In recent years I have run across countless articles posted online listing movies the writer believes everyone should see at least once in their lifetimes. Which is alright, but those lists always seem to include the same titles: “Gone With The Wind,” “Citizen Kane,” “Casablanca,” “The Godfather,” “The Wizard of Oz,” et cetera and so on.

At some point it occurred to me that perhaps all these so-called “movie experts” need to broaden their horizons a little bit and tell folks that they should see a few films that for whatever reason aren’t viewed as classics, but nonetheless are well worth the viewer’s time should they decide they are interested in something a little bit removed from “Frankly, my dear, I don’t give a Rosebud.” And so that’s what I am attempting to do here: share a few of my own personal favorites in the hopes that someone out there who hasn’t seen any of them up this point might be willing to give them a shot. And then if you decide you don’t like them, that’s perfectly okay. At least you gave them a shot…

1. THE MAN FROM SNOWY RIVER (1982) - This Australian western is based on the 1890 poem of the same title, written by A.B. “Banjo” Patterson (the fellow who also wrote “Waltzing Matilda,” and who appears as a character in this film). Featuring not one but two of Kirk Douglas’ best performances - as the transplanted American cattleman whose daughter loves the title character, and his brother Spur, a peg-legged prospector whose actions years earlier inadvertently set the story’s events into motion - this tale of a young man trying to make his way in the world after the loss of his father is wonderfully told and features some incredible scenery.

2. RED TAILS (2012) - This George Lucas-produced historical film focusing on the famed Tuskegee Airmen – the fighter squadron made up entirely of African-American pilots who played an important role in America’s involvement in World War II - was a project Lucas had fought to bring to the screen for over two decades. The critics lambasted it, which is a shame because it is a wonderful film. Here’s how I know: When the end titles began to roll, the audience my family and I saw it with gave it a standing ovation. In a lifetime of moviegoing that remains the ONLY time I have ever seen that happen. Red Tails is a sterling example of a movie that people should see and make their own minds up about, regardless of what the critics say.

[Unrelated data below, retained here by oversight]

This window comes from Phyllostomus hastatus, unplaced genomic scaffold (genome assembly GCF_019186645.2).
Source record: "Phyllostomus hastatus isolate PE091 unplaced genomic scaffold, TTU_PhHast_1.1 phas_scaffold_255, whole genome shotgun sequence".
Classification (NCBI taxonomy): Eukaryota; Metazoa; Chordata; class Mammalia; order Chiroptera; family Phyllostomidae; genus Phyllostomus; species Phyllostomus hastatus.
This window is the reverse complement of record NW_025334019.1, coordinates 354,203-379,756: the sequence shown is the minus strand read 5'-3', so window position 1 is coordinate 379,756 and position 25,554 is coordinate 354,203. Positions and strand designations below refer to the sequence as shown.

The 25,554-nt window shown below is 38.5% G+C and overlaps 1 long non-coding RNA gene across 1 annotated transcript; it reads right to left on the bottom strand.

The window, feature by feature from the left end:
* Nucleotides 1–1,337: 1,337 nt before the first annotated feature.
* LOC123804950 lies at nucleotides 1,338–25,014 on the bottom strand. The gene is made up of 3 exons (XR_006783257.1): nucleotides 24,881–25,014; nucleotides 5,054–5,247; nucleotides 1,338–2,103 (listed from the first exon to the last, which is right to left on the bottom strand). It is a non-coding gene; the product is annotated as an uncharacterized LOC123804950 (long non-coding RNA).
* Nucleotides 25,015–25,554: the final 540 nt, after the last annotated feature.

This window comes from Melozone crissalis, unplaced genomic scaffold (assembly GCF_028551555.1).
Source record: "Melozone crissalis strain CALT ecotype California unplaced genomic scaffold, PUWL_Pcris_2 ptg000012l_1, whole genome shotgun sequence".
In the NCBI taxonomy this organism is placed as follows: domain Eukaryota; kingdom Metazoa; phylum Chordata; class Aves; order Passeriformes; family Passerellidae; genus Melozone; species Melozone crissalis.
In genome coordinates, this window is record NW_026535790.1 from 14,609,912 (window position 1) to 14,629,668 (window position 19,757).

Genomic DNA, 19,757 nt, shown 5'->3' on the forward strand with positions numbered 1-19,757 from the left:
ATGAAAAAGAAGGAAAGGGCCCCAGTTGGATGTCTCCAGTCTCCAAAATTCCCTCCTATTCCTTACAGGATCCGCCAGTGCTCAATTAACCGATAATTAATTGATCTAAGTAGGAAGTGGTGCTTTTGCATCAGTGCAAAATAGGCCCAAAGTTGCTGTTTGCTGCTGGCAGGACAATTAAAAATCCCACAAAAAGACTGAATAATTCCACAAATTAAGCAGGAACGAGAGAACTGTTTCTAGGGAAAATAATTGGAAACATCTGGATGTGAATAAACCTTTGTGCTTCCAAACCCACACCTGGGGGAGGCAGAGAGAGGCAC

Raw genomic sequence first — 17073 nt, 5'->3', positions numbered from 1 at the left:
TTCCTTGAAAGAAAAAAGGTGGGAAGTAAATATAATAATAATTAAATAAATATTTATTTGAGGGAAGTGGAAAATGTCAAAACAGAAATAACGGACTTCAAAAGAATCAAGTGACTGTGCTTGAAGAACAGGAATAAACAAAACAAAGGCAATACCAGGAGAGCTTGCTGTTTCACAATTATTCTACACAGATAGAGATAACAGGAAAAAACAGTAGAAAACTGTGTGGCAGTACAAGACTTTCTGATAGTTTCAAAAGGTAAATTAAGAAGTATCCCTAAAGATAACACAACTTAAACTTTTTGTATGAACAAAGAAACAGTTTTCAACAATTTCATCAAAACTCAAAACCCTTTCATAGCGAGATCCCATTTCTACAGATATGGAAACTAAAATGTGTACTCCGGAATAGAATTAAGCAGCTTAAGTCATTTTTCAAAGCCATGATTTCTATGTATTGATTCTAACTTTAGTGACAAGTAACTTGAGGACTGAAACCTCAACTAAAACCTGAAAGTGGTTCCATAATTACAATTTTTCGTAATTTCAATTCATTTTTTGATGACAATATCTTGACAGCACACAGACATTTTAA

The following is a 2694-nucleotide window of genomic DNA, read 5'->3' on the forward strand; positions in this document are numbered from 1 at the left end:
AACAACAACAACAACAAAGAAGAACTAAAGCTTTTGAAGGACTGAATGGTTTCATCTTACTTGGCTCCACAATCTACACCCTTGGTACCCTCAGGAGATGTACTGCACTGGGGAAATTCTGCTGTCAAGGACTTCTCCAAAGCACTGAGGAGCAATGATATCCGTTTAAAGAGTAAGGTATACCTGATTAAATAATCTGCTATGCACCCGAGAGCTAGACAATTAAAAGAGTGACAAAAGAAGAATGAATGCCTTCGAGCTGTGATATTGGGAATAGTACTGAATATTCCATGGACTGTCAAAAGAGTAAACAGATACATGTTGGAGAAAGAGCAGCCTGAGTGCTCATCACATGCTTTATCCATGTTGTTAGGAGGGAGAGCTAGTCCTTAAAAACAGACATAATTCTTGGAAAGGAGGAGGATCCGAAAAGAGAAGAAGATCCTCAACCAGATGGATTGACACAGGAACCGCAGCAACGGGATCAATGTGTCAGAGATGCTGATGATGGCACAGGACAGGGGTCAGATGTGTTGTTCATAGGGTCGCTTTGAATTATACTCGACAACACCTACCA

3. HEAD (1968) - The only theatrical film starring the Monkees (and co-written by Michael Keaton’s Joker, Jack Nicholson), this is as about as close as you can get to a quintessential cinematic document of the psychedelic era as one is likely to find. Essentially plotless, the film at first glance appears to be little more than an extension of the television series that preceded it - and yet it is so much more, thanks to its biting satirical statements about war, fame and Hollywood. (It also features songs written by by Carole King and Harry Nilsson, which makes the soundtrack another “must find.”)

4. THE ADVENTURES OF BUCKAROO BANZAI: ACROSS THE EIGHTH DIMENSION (1984) - Anytime an actor states that he based his character on Elia Kazan, Jacques Cousteau, Albert Einstein, Leonardo da Vinci and Adam Ant, you know that’s going to be an interesting performance. When the story featuring that character takes its cues from everything from Doc Savage and James Bond to Dr. Strangelove and Star Wars, it can’t help but be a load of fun. “Buckaroon Banzai” is one of those movies that didn’t fare well upon its initial release but has gone on to become a bona fide pulp classic - and for my money, Jeff Goldblum has never been better. 

5. THE TIME OF THEIR LIVES (1946) - After “Abbott & Costello Meet Frankestein,” this is my favorite A&C film. It is a departure from the usual Bud and Lou fare in that they do not work as a team and the comics’ trademark vaudeville routines are absent, and in fact they speak directly to each other only during one scene at the beginning of the film. Costello is the hero as a Revolutionary War-era tinker who (along with the heroine, whose husband-to-be is working with Benedict Arnold) is wrongly shot and killed as a suspected traitor. Nearly two centuries later, their ghosts work to locate a letter of commendation to Costello’s character from none other than George Washington in order to life the curse that binds them to earth. Costello shines in this film like in no other, making us laugh as always yet at the same time demonstrating that he could have been a pretty decent dramatic actor if given the chance.